Former rival and associate of James "Whitey" Bulger tells all. After returning from Vietnam where he served as a combat Marine, Pat Nee fought a gang war against Whitey Bulger. When members of Nee's Mullen gang killed the leader of Bulger's Killeen faction, Nee arranged for the dispute to be mediated by Howie Winter and Patriarca crime family captain Joseph Russo. The two gangs joined forces, with Winter as overall boss. When Winter was convicted of fixing horse races in 1979, Bulger became leader, and Nee responded by concentrating his energy on raising money and smuggling guns to the Provisional IRA. Disgusted by Bulger's brutality, and increasingly focused on the Irish cause, Nee distanced himself from his former ally. Ultimately it was revealed that, for years, Bulger had served as an FBI informant.
A Criminal and an Irishman is the story of Pat Nee’s life as an Irish immigrant and Southie son, a Marine, a convicted IRA gun smuggler, and a former violent rival and then associate of James "Whitey" Bulger. His narrative transports the reader into the criminal underworld, inside planning and preparation for an armored car heist, inside gang wars and revenge killings. Nee details his evolution from tough street kid to armed robber to dangerous potential killer, and discloses for the first time how he used his underworld connections and know-how as a secret, Boston-based operative for the Irish Republican Army. For years Pat smuggled weapons and money from the United States to Ireland – in the bottoms of coffins, behind false panels of vans – leading up to a transatlantic shipment of seven and a half tons of munitions aboard the fishing trawler Valhalla. No other Southie underworld figure can match Pat’s reputation for resolve and authenticity.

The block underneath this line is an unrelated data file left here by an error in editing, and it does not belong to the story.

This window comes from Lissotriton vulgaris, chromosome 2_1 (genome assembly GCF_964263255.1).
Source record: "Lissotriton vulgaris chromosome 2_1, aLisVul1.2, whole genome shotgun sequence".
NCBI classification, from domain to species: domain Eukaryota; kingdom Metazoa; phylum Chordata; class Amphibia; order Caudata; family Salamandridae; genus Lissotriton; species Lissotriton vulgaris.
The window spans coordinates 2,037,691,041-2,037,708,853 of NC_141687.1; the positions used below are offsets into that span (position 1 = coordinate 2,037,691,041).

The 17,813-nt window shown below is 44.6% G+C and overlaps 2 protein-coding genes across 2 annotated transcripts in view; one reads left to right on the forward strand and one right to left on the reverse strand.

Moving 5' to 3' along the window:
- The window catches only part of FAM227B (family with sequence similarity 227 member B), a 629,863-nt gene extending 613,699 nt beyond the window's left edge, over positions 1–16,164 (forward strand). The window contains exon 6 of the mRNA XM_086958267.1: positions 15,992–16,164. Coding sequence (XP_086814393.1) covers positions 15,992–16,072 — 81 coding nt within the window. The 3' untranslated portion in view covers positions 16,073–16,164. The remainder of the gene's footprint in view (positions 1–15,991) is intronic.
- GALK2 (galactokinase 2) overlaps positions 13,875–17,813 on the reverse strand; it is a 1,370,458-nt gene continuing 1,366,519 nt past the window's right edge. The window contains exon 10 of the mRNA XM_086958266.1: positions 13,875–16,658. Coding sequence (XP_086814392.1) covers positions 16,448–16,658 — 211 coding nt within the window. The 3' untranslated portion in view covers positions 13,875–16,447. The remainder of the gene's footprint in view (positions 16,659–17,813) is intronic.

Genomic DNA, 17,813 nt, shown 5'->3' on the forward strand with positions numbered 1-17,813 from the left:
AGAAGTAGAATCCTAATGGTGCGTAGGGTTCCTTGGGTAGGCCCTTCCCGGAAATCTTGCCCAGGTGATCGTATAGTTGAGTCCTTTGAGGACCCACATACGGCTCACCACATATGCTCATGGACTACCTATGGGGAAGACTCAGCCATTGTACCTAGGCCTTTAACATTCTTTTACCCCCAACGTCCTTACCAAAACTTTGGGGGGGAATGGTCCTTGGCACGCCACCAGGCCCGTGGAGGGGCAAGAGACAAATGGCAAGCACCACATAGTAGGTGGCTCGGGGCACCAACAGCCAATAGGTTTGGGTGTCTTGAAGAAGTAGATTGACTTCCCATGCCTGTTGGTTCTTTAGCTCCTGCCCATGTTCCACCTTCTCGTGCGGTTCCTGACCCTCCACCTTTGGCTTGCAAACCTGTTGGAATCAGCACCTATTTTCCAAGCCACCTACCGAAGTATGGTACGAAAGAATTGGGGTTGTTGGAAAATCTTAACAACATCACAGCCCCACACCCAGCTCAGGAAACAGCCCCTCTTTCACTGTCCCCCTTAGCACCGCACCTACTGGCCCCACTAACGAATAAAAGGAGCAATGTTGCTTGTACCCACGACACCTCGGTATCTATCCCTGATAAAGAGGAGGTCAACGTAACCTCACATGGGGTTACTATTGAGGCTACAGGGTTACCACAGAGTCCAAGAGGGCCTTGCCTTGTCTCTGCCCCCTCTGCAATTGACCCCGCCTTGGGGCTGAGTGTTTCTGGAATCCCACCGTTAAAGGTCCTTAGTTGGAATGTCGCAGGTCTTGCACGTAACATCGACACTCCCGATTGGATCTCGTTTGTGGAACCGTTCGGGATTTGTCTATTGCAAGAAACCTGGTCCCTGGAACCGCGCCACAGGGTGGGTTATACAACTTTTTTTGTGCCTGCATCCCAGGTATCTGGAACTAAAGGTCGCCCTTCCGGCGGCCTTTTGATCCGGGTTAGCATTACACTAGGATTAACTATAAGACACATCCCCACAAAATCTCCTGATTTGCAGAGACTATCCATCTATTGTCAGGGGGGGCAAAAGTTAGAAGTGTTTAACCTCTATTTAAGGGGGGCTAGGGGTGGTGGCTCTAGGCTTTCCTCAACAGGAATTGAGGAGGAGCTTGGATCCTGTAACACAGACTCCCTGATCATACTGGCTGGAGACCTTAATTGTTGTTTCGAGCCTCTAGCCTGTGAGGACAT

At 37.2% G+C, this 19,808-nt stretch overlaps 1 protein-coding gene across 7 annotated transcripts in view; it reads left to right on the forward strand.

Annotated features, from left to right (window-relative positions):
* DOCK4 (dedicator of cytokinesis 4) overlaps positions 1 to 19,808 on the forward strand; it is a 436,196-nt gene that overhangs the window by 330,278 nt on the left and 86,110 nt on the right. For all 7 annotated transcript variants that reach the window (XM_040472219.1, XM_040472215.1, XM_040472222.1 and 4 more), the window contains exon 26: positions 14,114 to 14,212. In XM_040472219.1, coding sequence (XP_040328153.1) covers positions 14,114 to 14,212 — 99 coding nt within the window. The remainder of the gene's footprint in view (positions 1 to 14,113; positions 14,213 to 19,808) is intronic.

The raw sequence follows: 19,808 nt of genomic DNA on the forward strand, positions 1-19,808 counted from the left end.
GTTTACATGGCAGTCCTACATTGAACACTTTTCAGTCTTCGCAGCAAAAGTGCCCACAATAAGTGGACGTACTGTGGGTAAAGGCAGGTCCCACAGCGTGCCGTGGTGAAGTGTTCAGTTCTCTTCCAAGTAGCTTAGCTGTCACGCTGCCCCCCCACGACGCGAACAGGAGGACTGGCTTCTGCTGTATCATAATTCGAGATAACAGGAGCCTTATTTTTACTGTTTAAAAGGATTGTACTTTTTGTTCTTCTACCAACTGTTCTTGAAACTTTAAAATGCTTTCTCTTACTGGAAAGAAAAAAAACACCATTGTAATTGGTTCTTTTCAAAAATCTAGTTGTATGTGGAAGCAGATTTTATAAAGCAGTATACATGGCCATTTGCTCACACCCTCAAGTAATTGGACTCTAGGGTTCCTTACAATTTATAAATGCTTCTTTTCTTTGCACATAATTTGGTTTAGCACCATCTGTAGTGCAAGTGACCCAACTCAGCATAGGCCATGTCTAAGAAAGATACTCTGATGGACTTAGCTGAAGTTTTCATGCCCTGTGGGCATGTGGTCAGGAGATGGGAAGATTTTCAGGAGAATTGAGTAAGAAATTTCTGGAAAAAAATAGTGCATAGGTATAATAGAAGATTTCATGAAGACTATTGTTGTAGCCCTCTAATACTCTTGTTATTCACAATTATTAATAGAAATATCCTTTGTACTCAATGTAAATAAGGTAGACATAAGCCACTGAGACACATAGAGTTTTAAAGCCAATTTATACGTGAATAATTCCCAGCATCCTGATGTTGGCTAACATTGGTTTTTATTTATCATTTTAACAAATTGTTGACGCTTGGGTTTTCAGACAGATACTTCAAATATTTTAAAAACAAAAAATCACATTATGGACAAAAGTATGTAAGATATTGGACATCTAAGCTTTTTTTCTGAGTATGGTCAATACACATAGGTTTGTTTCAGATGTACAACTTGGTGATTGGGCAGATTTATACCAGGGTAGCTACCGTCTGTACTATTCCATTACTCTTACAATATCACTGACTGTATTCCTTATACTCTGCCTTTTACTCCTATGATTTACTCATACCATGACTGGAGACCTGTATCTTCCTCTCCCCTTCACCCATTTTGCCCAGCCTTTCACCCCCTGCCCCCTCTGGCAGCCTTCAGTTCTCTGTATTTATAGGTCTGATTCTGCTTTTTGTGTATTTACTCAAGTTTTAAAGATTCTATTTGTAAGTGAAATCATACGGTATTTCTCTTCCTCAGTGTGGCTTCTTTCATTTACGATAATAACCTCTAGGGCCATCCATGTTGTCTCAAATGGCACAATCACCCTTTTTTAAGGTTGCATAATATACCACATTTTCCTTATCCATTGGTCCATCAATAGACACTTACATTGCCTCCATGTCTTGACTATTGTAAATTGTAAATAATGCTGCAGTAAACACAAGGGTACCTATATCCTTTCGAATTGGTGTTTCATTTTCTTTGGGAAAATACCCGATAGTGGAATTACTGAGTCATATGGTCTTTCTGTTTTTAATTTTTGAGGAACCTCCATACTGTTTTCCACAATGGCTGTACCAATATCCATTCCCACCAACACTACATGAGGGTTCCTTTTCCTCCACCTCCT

"Not one account in this book is taken from a newspaper article, a police report, or somebody else's 'gangster' book. Everything detailed in this book I have either done, seen done, or heard about from the person who did it. Most reporters and authors who write Southie gangster books use CIs - confidential informers - as sources. However, seldom is the majority of information compiled by these sources correct information. Confidential informers are self-serving criminals who lie. This book is different from other books on the Boston Irish mob or any other 'Whitey/Southie' crime book. If my recollections don't match those in some other book by some other criminal, I don't care. My memory is not perfect. This is my life as I remember it. And I'm comfortable with that." - Author's Note, Patrick NeeFrom the Hardcover edition.
Excerpted from A Criminal and an Irishman by Patrick Nee. . Excerpted by permission of Steerforth, a division of Random House LLC. All rights reserved. No part of this excerpt may be reproduced or reprinted without permission in writing from the publisher.
"A profane, often brutal memoir . . . Nee maintained an uneasy alliance with [Whitey] Bulger while persuing his personal cause -- raising money and smuggling weapons for the Irish Republican Army." — The Boston Herald
"Nee commits some horrible crimes, from attempted murder to armed robbery. Yet even as he chases someone with a rifle through South Boston, he's the sort of guy you want to root for." — The Lawrence Eagle-Tribune